The good road ended like all good roads do
In 1955, six Oxford and Cambridge graduates, confident “almost to the point of arrogance” set out on an 18,000 mile journey from London to Singapore which lasted just over 6 months.
Styling themselves the The Oxford and Cambridge Far Eastern Expedition (only one of the team was in fact an Oxford graduate), they set off in two factory fresh vehicles provided by Landrover, with money sufficient to buy a clockwork camera and some film provided by the BBC (thanks to Sir David Attenborough, producer in charge of he BBC’s Exploration Unit at the time) and sponsorship from 8 other firms (including a distiller, cigarette manufacturer and Brook Bond tea).
They went because they wanted to, explains Tim Slessor in his preface. Although he is not drawn into trying to explain or justify the expedition more deeply he points out that their motives were not simply superficial. No doubt with 6 participants there were a variety of reasons and motives but they could hardly be blamed if the opportunity to turn names on maps into places they had seen and to undertake an epic overland journey not previously completed were not reasons enough.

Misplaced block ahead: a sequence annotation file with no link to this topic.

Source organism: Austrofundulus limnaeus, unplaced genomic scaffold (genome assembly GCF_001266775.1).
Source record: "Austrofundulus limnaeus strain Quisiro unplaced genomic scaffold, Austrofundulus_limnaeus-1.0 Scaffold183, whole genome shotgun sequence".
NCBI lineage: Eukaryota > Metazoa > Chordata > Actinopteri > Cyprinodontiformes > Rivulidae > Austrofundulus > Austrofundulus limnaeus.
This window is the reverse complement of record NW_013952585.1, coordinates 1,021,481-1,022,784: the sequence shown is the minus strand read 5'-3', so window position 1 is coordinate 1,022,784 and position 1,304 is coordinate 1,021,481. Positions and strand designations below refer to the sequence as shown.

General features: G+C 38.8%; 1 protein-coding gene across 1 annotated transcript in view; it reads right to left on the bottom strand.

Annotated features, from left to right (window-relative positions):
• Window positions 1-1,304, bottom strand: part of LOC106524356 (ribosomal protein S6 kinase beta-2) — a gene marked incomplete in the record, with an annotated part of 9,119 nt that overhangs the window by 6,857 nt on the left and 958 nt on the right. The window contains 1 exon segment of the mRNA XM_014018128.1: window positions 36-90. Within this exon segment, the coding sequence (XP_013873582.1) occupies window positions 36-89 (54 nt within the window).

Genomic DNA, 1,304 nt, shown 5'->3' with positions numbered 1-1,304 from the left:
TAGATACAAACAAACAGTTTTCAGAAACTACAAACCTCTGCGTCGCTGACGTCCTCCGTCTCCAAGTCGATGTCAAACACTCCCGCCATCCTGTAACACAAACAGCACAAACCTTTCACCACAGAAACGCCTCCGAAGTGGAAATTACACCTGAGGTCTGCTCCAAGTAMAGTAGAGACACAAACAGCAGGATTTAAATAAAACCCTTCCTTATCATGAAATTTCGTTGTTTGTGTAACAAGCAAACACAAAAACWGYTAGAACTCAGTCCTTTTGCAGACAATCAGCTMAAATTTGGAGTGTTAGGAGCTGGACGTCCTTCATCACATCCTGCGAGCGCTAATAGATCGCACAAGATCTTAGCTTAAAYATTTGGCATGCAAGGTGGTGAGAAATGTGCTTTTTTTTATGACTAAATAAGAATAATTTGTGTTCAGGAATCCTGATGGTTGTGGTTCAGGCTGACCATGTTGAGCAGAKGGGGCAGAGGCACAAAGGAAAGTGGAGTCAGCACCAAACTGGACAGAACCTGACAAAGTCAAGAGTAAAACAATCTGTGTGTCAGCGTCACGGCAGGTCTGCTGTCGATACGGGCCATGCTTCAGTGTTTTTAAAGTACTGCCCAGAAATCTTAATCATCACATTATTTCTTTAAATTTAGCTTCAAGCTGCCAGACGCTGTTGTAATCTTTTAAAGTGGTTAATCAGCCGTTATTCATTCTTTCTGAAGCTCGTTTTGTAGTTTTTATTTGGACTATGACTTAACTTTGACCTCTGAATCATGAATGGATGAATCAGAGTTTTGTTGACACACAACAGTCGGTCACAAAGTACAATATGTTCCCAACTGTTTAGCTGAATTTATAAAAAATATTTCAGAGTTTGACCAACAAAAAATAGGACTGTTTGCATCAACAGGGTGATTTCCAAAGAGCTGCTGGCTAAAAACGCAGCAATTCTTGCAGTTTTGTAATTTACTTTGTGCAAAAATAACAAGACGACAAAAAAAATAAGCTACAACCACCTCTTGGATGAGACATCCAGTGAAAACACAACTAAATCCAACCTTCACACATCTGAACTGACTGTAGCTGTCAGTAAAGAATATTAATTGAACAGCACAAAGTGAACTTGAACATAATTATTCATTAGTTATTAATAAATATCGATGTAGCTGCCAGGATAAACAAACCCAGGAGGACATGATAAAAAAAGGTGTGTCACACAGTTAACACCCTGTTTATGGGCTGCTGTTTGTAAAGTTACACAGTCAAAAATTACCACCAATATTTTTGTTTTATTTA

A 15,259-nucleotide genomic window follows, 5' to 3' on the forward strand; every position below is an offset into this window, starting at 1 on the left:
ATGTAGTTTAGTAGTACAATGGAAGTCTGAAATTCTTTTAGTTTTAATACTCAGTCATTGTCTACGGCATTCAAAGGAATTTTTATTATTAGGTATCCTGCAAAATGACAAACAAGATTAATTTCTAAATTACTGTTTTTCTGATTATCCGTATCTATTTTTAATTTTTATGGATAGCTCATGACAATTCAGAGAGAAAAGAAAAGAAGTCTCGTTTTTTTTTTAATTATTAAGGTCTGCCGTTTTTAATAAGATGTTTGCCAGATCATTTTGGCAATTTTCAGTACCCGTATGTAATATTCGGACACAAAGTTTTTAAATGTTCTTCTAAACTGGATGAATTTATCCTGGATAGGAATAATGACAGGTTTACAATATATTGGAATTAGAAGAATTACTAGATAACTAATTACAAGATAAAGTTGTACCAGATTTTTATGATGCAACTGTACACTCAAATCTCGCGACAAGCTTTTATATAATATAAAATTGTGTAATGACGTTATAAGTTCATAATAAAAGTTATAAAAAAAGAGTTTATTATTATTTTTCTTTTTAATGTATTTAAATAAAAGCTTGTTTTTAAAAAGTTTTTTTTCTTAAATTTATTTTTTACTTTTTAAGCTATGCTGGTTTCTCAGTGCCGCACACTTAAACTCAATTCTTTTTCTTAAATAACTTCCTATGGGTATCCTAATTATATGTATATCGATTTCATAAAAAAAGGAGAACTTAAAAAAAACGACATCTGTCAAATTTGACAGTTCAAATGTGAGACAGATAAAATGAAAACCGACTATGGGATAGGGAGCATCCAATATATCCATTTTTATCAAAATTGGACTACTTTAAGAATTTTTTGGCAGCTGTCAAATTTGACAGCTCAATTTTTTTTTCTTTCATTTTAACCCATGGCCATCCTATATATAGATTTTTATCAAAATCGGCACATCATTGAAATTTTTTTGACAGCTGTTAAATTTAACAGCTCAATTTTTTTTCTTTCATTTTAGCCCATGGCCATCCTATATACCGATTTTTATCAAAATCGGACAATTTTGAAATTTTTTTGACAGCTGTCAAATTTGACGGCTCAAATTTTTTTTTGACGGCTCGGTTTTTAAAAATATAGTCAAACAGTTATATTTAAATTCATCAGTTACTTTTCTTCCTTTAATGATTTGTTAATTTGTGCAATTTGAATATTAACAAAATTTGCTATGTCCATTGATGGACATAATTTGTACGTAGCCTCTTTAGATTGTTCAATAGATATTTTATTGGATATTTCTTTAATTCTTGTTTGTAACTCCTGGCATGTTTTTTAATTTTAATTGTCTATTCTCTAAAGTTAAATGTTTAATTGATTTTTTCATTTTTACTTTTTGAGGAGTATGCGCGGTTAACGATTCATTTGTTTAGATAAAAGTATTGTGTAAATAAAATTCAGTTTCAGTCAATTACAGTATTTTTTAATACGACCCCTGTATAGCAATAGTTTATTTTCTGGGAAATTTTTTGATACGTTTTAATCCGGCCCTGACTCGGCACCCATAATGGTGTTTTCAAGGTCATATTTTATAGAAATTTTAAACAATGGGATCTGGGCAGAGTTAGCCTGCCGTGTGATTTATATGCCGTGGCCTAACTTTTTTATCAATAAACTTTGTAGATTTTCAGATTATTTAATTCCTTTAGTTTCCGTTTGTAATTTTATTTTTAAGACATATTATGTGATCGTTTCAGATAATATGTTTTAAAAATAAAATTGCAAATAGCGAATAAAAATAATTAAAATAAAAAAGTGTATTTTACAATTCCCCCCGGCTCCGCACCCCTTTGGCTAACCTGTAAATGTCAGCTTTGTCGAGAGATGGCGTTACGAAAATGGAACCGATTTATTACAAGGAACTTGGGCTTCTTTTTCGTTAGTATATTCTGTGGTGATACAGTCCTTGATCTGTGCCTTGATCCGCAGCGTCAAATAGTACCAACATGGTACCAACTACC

The film Sir David Attenborough provided them with was put to good use and was turned into three programmes broadcast on the BBC after the expedition returned. Surviving footage gives a glimpse of the expedition:
It is hard not too look at the footage and see that, in many respects they travelled through a different world. Two years before they set off, Hilary and Tensing had summited Everest. Only months after they completed their outward journey, Nasser had renationalised the Suez Canal and by the time they had returned home, Britain had launched its invasion of Egypt. Within another couple of years Lebanon and Iraq were both engulfed by civil war.
Making their the post war period, they witnessed the closing They are assisted on their way by representatives of the Brook Bond tea company Within months of different to a world As they prepare in Calcutta and set off from Assam into Burma along the Stilwell road and into naga territory there is a sense of the real adventure beginning, recalling the importance of the area in WWII as they listened to radio reports when they wee young and heads no doubt full of reports if Hunt/Hillary Everest expedition they call their last stop in India ‘base camp’ and in their last telegram home before setting off use a code word in the manner of James Morris reporting to london that Hilary had successfully conquered Everests summit.